Scientists are looking for volunteers to see if the breathing muscles can be trained to help people's recovery from Covid-19
Breathing experts exploring a new method to help people recover from Covid-19, using breathing exercises and a hand-held device, are looking for volunteers who have had Covid-19 to help them test it. The work could benefit patients and ease the strain on the NHS.
More people are now surviving Covid-19. However, patients who are recovering talk about continued shortness of breath, sometimes for many months, which causes tiredness and difficulties with the basic tasks of daily living.
A team of scientists are now looking for volunteers to see if the breathing muscles can be trained to help people recover more quickly and fully. Participants can take part from anywhere in the UK as the training and testing can be done remotely.
Dr Zoe Saynor from the University of Portsmouth is part of the UK-wide team, led by Drs Melitta McNarry and Kelly Mackintosh at Swansea University.
There is a real need to develop safe and effective home-based rehabilitation methods for people who are recovering from COVID-19.
Dr Saynor, from the School of Sport, Health and Exercise Science at the University of Portsmouth, has done extensive research on exercise testing, training and nutrition in the treatment and prevention of chronic diseases and has also been looking at the effects of Covid-19 restrictions on physical activity, wellbeing and mental health.
She said: “There is a real need to develop safe and effective home-based rehabilitation methods for people who are recovering from Covid-19. We know that training the breathing muscles can make them stronger, as with other muscles in the body. We believe that this type of training may help people recovering from Covid, by making them less breathless and hopefully make exercise easier and more comfortable like it was before they had Covid. The hope is this will also have a big effect on how people feel mentally, too.”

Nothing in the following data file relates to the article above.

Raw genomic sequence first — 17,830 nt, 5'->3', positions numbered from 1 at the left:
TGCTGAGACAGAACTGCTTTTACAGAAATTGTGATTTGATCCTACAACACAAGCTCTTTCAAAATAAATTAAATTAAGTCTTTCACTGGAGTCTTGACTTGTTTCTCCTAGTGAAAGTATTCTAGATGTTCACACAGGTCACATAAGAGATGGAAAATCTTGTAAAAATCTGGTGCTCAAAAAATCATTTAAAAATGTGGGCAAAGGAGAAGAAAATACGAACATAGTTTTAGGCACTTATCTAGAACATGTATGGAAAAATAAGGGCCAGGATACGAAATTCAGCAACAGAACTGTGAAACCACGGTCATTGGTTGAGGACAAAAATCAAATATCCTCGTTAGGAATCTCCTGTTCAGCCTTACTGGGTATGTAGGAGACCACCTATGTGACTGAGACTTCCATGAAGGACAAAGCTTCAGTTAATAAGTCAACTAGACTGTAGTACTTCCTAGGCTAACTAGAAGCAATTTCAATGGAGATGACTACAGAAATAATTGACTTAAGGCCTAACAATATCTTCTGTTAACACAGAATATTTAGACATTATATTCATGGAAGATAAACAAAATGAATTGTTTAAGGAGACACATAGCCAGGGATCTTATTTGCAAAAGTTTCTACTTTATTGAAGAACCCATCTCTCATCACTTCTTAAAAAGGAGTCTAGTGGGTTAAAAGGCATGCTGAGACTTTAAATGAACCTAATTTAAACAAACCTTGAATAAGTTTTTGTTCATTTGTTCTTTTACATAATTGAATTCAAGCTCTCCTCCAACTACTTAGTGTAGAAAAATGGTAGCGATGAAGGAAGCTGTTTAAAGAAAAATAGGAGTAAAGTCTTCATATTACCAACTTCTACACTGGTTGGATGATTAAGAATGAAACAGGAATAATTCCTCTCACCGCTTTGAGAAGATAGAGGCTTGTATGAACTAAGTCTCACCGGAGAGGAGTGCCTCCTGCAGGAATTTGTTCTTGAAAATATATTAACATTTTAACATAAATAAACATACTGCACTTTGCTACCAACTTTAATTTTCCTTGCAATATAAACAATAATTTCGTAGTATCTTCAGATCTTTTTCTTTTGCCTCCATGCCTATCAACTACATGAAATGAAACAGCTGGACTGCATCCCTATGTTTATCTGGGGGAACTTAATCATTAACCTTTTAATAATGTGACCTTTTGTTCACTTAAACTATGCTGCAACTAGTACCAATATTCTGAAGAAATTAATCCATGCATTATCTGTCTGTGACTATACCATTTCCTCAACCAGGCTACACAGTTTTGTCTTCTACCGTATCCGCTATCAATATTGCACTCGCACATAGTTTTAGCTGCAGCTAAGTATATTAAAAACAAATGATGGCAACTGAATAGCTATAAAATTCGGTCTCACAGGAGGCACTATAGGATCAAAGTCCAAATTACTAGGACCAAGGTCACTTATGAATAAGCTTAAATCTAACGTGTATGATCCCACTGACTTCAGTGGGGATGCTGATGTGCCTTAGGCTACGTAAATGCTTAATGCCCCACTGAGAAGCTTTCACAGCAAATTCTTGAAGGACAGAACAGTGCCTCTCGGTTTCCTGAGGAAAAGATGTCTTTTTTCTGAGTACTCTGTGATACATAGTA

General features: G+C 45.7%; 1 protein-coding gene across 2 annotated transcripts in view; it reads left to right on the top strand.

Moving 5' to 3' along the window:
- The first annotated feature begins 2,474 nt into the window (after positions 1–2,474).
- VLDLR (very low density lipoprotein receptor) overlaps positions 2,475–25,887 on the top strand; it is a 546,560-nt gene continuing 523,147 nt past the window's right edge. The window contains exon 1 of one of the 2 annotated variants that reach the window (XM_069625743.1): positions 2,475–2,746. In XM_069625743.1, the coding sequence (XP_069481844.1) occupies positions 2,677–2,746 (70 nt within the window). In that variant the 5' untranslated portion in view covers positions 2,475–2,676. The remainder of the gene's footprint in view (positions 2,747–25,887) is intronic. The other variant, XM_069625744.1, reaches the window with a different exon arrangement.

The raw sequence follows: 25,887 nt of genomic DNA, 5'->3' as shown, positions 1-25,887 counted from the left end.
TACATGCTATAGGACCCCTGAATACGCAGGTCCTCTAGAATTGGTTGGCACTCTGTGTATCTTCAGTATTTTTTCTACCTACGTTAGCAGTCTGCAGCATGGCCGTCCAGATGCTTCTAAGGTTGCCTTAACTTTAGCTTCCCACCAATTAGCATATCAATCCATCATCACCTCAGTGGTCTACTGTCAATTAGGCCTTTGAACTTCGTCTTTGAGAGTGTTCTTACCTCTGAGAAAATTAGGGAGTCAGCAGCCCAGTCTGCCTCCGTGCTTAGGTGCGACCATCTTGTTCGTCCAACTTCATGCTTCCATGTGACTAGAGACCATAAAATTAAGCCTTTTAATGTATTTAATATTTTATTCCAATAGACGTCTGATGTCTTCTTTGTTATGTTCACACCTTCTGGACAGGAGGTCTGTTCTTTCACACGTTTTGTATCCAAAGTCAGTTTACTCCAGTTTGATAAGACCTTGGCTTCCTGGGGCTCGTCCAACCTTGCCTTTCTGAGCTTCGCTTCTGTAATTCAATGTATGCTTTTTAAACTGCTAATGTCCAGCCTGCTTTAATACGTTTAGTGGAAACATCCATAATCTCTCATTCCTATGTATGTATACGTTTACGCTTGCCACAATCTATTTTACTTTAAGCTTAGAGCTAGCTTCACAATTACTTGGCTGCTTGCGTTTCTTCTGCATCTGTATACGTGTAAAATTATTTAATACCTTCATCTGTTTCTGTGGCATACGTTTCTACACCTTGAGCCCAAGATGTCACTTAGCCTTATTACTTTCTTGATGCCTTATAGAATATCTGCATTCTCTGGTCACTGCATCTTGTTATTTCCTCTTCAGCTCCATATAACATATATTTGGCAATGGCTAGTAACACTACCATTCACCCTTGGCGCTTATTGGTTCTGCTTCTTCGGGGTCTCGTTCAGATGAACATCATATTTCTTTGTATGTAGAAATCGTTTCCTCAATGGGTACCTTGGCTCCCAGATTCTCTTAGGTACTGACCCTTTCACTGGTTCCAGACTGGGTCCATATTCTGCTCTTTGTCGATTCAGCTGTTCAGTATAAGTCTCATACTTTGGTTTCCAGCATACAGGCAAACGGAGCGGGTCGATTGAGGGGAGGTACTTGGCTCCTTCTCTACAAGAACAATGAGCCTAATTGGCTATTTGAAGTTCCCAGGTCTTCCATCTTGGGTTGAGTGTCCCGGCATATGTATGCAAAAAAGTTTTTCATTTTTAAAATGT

The study is open to anyone who has had Covid-19 - it doesn’t matter how long ago or where they live.
The breathing training requires the use of a small handheld device that gives regular feedback to the user. To use the device, people breathe in as deeply as they can, for as long as they can.
Participants will be provided with their own device to do breathing exercises three times a week for eight weeks and the results will be compared with participants in a control group who have had no intervention.
Based on previous work with long-term respiratory conditions, doing these exercises just three times a week for about 20 minutes has been linked to improvements in how people feel and how much they can move around.
Researchers will study whether people get less breathless, stronger, fitter, move around more and, importantly, whether they feel better about their health and well-being. Each volunteer will get regular feedback on how they are doing and plenty of motivation to keep going.
Associate Professor McNarry, an expert in cardiorespiratory health has worked with people with many types of respiratory conditions such as chronic obstructive pulmonary disease, asthma and cystic fibrosis. She helps them improve their breathing through inspiratory muscle training, high-intensity interval training and physical activity. She has also worked with clinicians to improve pulmonary rehabilitation programmes for patients with respiratory disease.
Dr McNarry said: “It is great news that more and more people are now surviving Covid. But it’s vital that we now focus on rehabilitation, so that people recover quickly and fully. To do this, we need a greater understanding of the long-term effects of Covid-19 and how we can make these better.
“We can only do this with the help of volunteers. That’s why we’re asking people who are recovering from Covid to consider taking part in our research.
“You can be an adult of any age, from any part of the UK and it doesn’t matter how long ago you had Covid. If you think you may be interested, I’d be delighted to hear from you. I can tell you a bit more about the work and answer any questions you may have, so you can decide if you’re able to help.”
The research project has just been awarded funding from the Sêr Cymru programme, run by the Welsh Government.